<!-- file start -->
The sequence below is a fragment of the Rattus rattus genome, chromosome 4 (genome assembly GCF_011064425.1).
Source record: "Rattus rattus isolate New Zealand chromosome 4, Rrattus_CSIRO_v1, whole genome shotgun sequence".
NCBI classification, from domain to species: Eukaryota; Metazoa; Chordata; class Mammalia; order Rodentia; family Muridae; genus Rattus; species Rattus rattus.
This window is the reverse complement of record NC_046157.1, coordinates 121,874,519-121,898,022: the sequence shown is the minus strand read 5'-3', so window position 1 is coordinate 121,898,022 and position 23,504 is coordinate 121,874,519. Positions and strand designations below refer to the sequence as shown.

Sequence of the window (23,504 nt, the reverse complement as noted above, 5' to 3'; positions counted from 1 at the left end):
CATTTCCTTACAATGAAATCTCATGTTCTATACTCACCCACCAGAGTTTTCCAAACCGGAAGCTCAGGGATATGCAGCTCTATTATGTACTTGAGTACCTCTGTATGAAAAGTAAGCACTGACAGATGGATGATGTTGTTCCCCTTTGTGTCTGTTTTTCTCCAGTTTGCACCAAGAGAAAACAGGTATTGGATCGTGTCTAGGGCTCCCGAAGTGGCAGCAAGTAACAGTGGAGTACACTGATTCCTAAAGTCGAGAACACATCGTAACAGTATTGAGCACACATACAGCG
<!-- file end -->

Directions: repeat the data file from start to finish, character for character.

The sequence below is a fragment of the Rattus rattus genome, chromosome 4 (genome assembly GCF_011064425.1).
Source record: "Rattus rattus isolate New Zealand chromosome 4, Rrattus_CSIRO_v1, whole genome shotgun sequence".
NCBI classification, from domain to species: Eukaryota; Metazoa; Chordata; class Mammalia; order Rodentia; family Muridae; genus Rattus; species Rattus rattus.
This window is the reverse complement of record NC_046157.1, coordinates 121,874,519-121,898,022: the sequence shown is the minus strand read 5'-3', so window position 1 is coordinate 121,898,022 and position 23,504 is coordinate 121,874,519. Positions and strand designations below refer to the sequence as shown.

Sequence of the window (23,504 nt, the reverse complement as noted above, 5' to 3'; positions counted from 1 at the left end):
CATTTCCTTACAATGAAATCTCATGTTCTATACTCACCCACCAGAGTTTTCCAAACCGGAAGCTCAGGGATATGCAGCTCTATTATGTACTTGAGTACCTCTGTATGAAAAGTAAGCACTGACAGATGGATGATGTTGTTCCCCTTTGTGTCTGTTTTTCTCCAGTTTGCACCAAGAGAAAACAGGTATTGGATCGTGTCTAGGGCTCCCGAAGTGGCAGCAAGTAACAGTGGAGTACACTGATTCCTAAAGTCGAGAACACATCGTAACAGTATTGAGCACACATACAGCG